THE DEPARTMENT of the Interior and Local Government (DILG) on Wednesday ordered the Bureau of Fire Protection (BFP) to fast-track the probe of the recent fire that razed the Manila Central Post Office on Sunday evening.
“I am calling on the BFP to prioritize the investigation of the Manila Central Post Office fire and exhaust all means necessary to find out the cause of this incident that destroyed one of the country’s architectural heritage and national historical landmarks,” Interior and Local Government Secretary Benjamin C. Abalos, Jr. said in a statement.
“We must get to the bottom of this unfortunate incident at all costs and at the soonest possible time.”
The fire, which started just before midnight on Sunday, caused more than P300 million in damage, Manila Mayor Maria Sheilah Lacuna–Pangan told an online news briefing on Monday.
The Philippine Statistics Authority (PSA) said some of the national IDs that were due for delivery in Manila had been damaged by the fire.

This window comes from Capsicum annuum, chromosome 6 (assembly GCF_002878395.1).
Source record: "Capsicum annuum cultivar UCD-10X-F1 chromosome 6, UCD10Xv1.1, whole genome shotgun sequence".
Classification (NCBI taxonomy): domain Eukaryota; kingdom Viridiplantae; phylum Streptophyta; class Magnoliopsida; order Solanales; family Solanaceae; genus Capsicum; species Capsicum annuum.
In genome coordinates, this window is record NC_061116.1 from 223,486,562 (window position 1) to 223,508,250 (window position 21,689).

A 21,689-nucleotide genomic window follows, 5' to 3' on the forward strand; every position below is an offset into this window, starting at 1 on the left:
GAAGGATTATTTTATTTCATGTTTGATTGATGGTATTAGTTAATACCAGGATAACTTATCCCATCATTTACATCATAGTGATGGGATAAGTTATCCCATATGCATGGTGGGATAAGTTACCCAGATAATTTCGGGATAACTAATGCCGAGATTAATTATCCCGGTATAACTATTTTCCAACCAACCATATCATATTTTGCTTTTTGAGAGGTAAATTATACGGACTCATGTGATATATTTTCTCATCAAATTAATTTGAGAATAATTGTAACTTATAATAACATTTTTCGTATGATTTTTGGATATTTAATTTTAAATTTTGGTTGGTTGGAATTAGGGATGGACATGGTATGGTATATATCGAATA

In a separate statement on Wednesday, the Government Service Insurance System (GSIS) said the post office is insured for P604 million, and gave assurance that the agency would assist in its restoration.
“The building has been declared an Important Cultural Property by the National Museum of the Philippines and its loss will have a huge impact on our rich cultural heritage,” GSIS Chief Jose Arnulfo “Wick” A. Veloso said.
“We need to bring it back to its original splendor.”
He added that his agency already sent personnel to the site to facilitate the insurance claim, adding that the GSIS will offer its warehouse in Pasig City to serve as the Philippine Postal Corp.’s temporary headquarters.
The National Museum declared the country’s oldest post office in 2018 as an important cultural property. The label is given to properties with “exceptional cultural, artistic, and/or historical significance” to the country.
It is the second-highest level of protection next to the national cultural treasure, which is given by the National Museum and National Historical Commission of the Philippines.
The post office was rebuilt in 1946 after it was severely damaged during World War II. — John Victor D. Ordoñez